Triple Homicide – Final Chapter of Jacksonville – 1926


The following is taken in part from an article that appeared in the Glasgow Times, date Thursday 22 July 1926.

“Louis Vance 34, Dick Vance 43, and Harry Collins 44, are dead! And Arthur McAlister, local band-man and bootlegger, who did the killing, is in jail in Louisville. This triple slaying is the worst the has ever occurred in Barren County, but the populace is neither alarmed or agitated. It is calm in assurance that justice, sure, quick, terrible, will be meted McAlister.
“Circuit Judge Richardson has called a special grand jury to indict McAlister, and his trial will, in all probability take place here during the special term of Circuit Court beginning Monday. Sheriff Matthews, and Messrs. Barlow and Doyle returned McAlister to Glasgow for examining trial Tuesday. McAlister was taken before Judge Bohannon, and waived his trial. He was immediately returned to the Louisville jail by Sheriff Matthews. He will in all probability, be returned here for trial before Judge Richardson within the next 10 days.
“McAlister talked freely while here. He regretted the tragedy, but said it was either his life or the others. He claimed Dick Vance had a pistol in his hand; that Louis was after him and that he was drunk when the killing occurred. He said that he was sorry, but that he could go to the electric chair with ‘a clear conscience.’
“Capture of McAlister occurred at 6:30 Sunday afternoon, 18 July 1926, at his home on Knob Road about a mile and a half northwest of Glasgow, and a half mile from where Collins was killed.
Former Sheriff WH Barlow and city night-watchman Lacey Doyle affected his capture. They first searched McAlister’s house, and then went across the road to talk to neighbors. From this vantage point they spied McAlister in the door of his house. They immediately went to where he was and put him under arrest. A knife was taken from his pocket, and the shotgun he carried containing a single load of buckshot, was taken from him. The revolver used in the killing of Collins and the Vances had been discarded because of lack of ammunition.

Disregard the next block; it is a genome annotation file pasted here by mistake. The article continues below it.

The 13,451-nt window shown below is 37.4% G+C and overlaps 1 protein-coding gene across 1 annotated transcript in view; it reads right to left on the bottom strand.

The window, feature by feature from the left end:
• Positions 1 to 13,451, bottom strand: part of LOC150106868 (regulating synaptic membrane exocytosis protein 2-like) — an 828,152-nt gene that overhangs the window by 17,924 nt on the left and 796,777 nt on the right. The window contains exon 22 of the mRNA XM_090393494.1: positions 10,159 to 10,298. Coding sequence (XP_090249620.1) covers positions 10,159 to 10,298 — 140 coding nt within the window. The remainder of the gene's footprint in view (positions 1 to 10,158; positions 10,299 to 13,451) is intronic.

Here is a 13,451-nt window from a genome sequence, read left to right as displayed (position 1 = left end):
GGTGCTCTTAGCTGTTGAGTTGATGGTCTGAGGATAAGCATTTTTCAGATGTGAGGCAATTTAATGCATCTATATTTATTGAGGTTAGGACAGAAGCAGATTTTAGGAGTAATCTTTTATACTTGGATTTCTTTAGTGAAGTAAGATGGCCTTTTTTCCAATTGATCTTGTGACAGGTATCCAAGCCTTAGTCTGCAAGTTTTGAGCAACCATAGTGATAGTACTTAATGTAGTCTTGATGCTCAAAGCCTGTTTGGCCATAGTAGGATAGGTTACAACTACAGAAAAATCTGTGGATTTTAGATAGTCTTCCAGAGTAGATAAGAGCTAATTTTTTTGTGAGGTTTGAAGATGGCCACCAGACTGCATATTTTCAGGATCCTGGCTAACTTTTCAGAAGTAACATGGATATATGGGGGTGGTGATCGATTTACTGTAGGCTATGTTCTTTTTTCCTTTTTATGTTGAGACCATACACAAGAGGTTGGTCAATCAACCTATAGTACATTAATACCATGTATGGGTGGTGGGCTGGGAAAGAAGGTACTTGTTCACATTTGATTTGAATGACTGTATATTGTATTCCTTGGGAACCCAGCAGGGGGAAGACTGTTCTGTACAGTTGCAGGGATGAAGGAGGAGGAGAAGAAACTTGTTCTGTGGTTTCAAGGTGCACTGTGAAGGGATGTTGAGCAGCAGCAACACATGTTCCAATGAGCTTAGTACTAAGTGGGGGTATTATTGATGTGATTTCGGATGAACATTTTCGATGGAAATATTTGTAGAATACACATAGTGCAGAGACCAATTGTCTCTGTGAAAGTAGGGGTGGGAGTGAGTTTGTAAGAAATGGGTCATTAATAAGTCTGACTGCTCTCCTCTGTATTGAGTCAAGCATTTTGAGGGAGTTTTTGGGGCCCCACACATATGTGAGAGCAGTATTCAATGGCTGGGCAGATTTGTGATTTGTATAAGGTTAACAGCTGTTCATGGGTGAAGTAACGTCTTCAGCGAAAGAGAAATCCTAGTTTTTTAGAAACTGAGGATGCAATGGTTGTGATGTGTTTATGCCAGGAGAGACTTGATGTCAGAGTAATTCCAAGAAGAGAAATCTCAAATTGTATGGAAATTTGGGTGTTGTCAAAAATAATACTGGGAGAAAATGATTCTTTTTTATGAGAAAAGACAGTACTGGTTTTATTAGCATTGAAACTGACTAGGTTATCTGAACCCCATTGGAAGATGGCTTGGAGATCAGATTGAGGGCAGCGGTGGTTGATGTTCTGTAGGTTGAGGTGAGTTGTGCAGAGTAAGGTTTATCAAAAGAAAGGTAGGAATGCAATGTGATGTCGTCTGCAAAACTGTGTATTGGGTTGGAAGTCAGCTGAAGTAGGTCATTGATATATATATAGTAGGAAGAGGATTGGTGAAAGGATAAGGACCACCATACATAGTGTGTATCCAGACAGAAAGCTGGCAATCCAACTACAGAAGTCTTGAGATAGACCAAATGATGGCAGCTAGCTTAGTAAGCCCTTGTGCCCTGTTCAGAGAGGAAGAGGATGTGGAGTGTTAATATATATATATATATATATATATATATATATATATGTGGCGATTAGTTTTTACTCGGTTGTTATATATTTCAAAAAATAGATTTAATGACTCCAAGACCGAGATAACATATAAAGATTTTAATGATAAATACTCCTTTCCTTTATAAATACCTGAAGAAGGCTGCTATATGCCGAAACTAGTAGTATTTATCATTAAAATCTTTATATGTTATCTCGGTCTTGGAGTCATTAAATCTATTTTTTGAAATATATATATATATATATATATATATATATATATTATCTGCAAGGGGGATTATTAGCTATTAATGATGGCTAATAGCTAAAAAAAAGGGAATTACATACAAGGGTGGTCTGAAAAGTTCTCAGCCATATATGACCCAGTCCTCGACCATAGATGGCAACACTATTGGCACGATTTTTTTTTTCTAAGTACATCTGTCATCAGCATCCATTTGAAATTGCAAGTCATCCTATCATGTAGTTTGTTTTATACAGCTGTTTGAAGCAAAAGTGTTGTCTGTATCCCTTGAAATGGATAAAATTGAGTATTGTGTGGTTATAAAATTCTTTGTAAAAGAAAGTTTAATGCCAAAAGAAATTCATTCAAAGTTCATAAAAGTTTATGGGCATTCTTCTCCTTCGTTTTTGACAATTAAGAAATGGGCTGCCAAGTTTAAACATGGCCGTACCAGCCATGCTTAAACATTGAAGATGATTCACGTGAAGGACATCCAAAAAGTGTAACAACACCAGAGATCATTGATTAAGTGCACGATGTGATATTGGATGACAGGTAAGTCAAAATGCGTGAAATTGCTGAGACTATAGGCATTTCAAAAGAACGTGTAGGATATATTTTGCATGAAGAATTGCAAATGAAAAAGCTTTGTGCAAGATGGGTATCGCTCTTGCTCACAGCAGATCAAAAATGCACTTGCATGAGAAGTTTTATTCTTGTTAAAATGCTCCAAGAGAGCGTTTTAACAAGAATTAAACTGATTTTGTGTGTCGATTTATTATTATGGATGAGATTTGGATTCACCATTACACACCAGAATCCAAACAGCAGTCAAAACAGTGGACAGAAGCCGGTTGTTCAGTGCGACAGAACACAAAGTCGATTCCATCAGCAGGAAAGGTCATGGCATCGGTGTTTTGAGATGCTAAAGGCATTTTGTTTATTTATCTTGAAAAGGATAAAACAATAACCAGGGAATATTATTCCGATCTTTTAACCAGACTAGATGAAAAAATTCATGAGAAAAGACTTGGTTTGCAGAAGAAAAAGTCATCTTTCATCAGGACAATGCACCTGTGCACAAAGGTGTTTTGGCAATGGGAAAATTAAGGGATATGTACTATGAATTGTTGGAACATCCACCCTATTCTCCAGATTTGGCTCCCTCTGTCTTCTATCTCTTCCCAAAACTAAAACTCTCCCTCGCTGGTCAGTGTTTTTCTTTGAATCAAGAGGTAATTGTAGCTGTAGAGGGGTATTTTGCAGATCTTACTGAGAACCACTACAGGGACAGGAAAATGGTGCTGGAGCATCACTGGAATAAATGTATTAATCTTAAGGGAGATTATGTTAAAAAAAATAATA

“It developed later that at least 100 men had been close to him in the half-hour preceding his arrest. Jim Matthews passed within 10 ft., and came near losing his life when McAlister drew bead on him, but changed his mind before pulling the trigger. He noticed Pete Walkup, another hated enemy, and debated which of the 2 he would kill first. Thus both escaped the trap that was planned for them. After his capture, the posse was decoyed in another direction by a pistol shot, and McAlister was secreted in an auto by the roadside and was rushed to Louisville.
“McAlister was born and reared in Warren County, and moved to this county several years ago. He has a wife, Mrs. Ada McAlister, and 3 daughters: Lucille 15, Frances 12, Jewel 5, and a son Gillis McAlister.
“The shooting of Louis and Dick Vance occurred at the home of the latter about one mile north of town, at the Chapman old home place; just at the back of Henry Nunn’s, about 1:30 Sunday afternoon. The killing of Collins occurred only a few minutes later.
“At a chance meeting in town, Mack Smith was prevailed upon to drive McAlister to the Vance home. Smith said he intended leaving after a few minutes, and had no intention of staying for the party at the barn. The Vance boys and their families and a couple of neighbors had gathered at the Vance home. There was said to have been a supply of home brew in the barn. Smith left his auto and went to the barn. McAlister lingered behind and, according to Smith took the key from the car. When Smith later returned to the car and found this out, he cut off the gasoline supply and returned to the party at the barn.